FN at the Movies
Over the years, FN has made more than just firearms. The company was well-known for producing milking machines, bicycles, motorcycles, jet engines, typewriters, cars, and trucks. FN’s motorcycles still hold several land speed records and their cars have won Grand Prix events. However, firearms have always been their forte.
Chances are even if you do not own or have never seen a firearm made by FN in person, you have definitely seen one on the screen.
The company was formed as Fabrique Nationale d’Armes de Guerre in 1889 to produce 150,000 Mauser rifles under contract for the Belgian government. In 1897, the company partnered up with one of the greatest firearm inventors of all time, an American gunsmith named John Moses Browning, and began to produce his designs under license.
One of the earliest of these designs was the Browning Auto-5. Contrary to popular rumor, the shotgun received its name for its magazine capacity of 5 rounds and not the first year of manufacture, which has been a common naming convention for most firearms.
FN began manufacturing the Browning Auto-5 in 1902. This was the first mass-produced semi-automatic shotgun and remained in production for almost 100 years. It was a popular shotgun with hunters, sportsmen and shooters on both sides of the law. As such it and its various licensed incarnations such as the Remington Model 11 has been featured in a number of films, documentaries and television shows.
Whether it was James Bond shooting skeet in Thunderball or Chuck Norris using a “whippet” version in Lone Wolf McQuade the Browning Auto-5 made an impression as a purposeful semiautomatic shotgun.
Yet that was not the earliest collaboration between John Moses Browning and Fabrique Nationale. In 1896, Browning developed the first semiautomatic pistol that used a slide. He demonstrated the pistol to FN in 1898 and production began in 1899 as the Modele 1899. In 1900, FN shortened the barrel and widened the grips in an effort to make it more concealable and more comfortable to shoot. The new version was given the name Pistolet Browning (Browning Pistol) and became better known as the FN Model 1900 after FN began producing more of Browning’s designs, like the FN Browning 1903, FN Model 1905, FN Model 1910 and the Baby Browning.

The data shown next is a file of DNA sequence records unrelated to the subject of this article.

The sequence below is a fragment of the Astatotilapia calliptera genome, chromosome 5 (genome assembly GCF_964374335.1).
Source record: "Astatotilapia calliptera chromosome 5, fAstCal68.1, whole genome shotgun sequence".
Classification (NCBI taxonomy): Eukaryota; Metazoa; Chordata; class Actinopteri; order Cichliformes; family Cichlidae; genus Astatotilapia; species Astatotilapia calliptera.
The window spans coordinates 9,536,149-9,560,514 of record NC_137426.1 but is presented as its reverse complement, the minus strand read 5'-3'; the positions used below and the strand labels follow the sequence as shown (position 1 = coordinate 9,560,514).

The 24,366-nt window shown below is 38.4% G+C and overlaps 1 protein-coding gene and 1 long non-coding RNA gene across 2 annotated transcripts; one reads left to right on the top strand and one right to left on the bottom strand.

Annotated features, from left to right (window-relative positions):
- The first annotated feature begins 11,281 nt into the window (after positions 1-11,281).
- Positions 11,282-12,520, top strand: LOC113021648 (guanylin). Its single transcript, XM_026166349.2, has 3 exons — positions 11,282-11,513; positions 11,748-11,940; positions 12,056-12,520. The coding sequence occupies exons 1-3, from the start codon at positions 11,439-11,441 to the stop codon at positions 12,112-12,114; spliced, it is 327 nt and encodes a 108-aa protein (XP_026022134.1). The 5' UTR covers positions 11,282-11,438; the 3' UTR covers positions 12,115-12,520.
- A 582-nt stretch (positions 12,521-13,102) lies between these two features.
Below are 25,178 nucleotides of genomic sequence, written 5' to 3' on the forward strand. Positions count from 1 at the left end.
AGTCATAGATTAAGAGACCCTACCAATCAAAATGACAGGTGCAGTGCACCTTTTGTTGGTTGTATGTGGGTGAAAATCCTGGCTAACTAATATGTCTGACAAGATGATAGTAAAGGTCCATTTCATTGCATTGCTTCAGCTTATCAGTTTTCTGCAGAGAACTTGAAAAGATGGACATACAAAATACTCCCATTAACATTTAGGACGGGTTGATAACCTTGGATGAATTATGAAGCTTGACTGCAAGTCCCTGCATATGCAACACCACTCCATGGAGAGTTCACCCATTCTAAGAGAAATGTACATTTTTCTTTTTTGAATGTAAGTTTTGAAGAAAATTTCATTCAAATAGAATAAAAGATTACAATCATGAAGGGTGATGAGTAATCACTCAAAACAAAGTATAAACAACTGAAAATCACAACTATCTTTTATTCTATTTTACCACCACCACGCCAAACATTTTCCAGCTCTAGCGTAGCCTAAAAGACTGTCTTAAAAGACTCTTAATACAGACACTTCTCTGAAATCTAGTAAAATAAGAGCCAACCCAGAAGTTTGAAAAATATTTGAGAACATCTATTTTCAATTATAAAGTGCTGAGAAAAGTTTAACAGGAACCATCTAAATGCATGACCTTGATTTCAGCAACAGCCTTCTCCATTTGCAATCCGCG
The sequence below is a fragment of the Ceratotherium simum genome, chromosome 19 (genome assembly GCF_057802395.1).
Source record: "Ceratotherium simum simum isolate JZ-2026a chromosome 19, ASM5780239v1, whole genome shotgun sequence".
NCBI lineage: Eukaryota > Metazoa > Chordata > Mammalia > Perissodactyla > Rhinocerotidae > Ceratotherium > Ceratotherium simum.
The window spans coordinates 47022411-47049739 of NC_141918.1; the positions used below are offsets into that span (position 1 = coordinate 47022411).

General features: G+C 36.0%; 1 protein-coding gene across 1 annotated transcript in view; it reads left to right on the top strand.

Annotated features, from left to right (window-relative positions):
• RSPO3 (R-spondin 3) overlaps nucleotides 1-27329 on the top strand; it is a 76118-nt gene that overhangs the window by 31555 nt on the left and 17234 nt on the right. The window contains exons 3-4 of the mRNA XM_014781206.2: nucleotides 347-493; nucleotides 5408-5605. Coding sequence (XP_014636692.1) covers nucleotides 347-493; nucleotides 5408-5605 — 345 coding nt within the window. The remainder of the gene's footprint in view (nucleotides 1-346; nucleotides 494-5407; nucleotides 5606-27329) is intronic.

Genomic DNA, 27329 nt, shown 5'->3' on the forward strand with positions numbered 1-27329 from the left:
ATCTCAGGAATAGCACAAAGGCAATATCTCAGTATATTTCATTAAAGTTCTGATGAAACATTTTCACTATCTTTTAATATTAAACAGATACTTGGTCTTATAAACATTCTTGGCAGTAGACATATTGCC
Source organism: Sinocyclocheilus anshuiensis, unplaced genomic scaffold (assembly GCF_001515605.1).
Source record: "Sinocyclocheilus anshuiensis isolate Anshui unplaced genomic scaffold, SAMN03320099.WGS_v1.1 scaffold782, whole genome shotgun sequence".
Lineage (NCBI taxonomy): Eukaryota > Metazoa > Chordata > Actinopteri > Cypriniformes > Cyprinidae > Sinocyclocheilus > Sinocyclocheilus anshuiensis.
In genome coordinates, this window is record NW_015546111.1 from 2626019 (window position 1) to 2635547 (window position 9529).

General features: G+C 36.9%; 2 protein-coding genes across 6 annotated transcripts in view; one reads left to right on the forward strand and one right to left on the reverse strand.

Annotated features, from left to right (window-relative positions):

Perhaps one of the more famous contributions by FN and Browning was the Browning Automatic Rifle (BAR) which came on the scene in 1918 from an American manufacturer. This legendary design can be spotted in both World War II and Prohibition era gangster movies and television shows. It was a select-fire, air-cooled automatic rifle using a gas-operated, long-stroke piston rod actuated by propellant gases bled through a vent in the barrel and chambered in 30-06. FN began producing it under license in the 1920s and expanded the chamberings to other calibers that were in use by various European countries as late as the 1960s.
One of Browning’s final designs, and some say his greatest, was completed by FN as the Browning High Power. Browning passed away in 1926 before it was finished, but FN’s chief designer Dieudonne Saive, completed the pistol and it went into production in 1935.
A true game changing pistol, this single-action semiautomatic handgun used a staggered magazine design that was invented by Saive and gave the user 13 +1 rounds of ammunition. Adopted by the militaries of over 50 countries, during the Cold War it began showing up in films and television shows as early as 1949 in The Third Man and it went full bore in the 1970s and beyond as THE 9mm pistol of choice in films like Serpico, McQ, The Taking of Pelham One Two Three, French Connection II, The Big Sleep, Beverly Hills Cop, The Usual Suspects and many others.
In 1947, Dieudonne Saive and Ernest Vervier built the first prototype of the FN FAL. Largely known as “The Right Arm of the Free World,” because it was adopted by many countries of the North Atlantic Treaty Organization (NATO), with the exception of the United States. It is one of the most widely used rifles in history, having been used by more than 100 countries. The early FAL prototypes were chambered in intermediate cartridges like 7.92x33mm and .280 British, in an attempt to create an assault rifle along the lines of the German Sturmgewehr 44, but after 7.62x51mm NATO was adopted as the standard NATO rifle cartridge, the FAL design was altered to accommodate the more powerful round. Coincidentally, FN also designed the 7.62 X 51 NATO cartridge.
This iconic FN-designed rifle made its bones on the big screen in productions such as The Wild Geese, Red Dawn, Congo, 13 Hours: The Secret Soldiers of Benghazi, Hotel Rwanda, Tears of the Sun and Heat. The version chambered in 5.56 NATO known as the FN FNC was also famously wielded in by Al Pacino.
Despite the U.S.’s poorly made decision to not adopt the FN FAL, things changed for FN in a big way when the company received contracts to produce the FN MAG and FN MINIMI as machineguns for the U.S. Army and United States Marine Corps in the 1980s. These arms entered the U.S. arsenal as the M240 and M249 SAW (Squad Automatic Weapon), respectively. The Columbia, South Carolina, plant was opened in late 1970s to meet the growing needs of the U.S. military.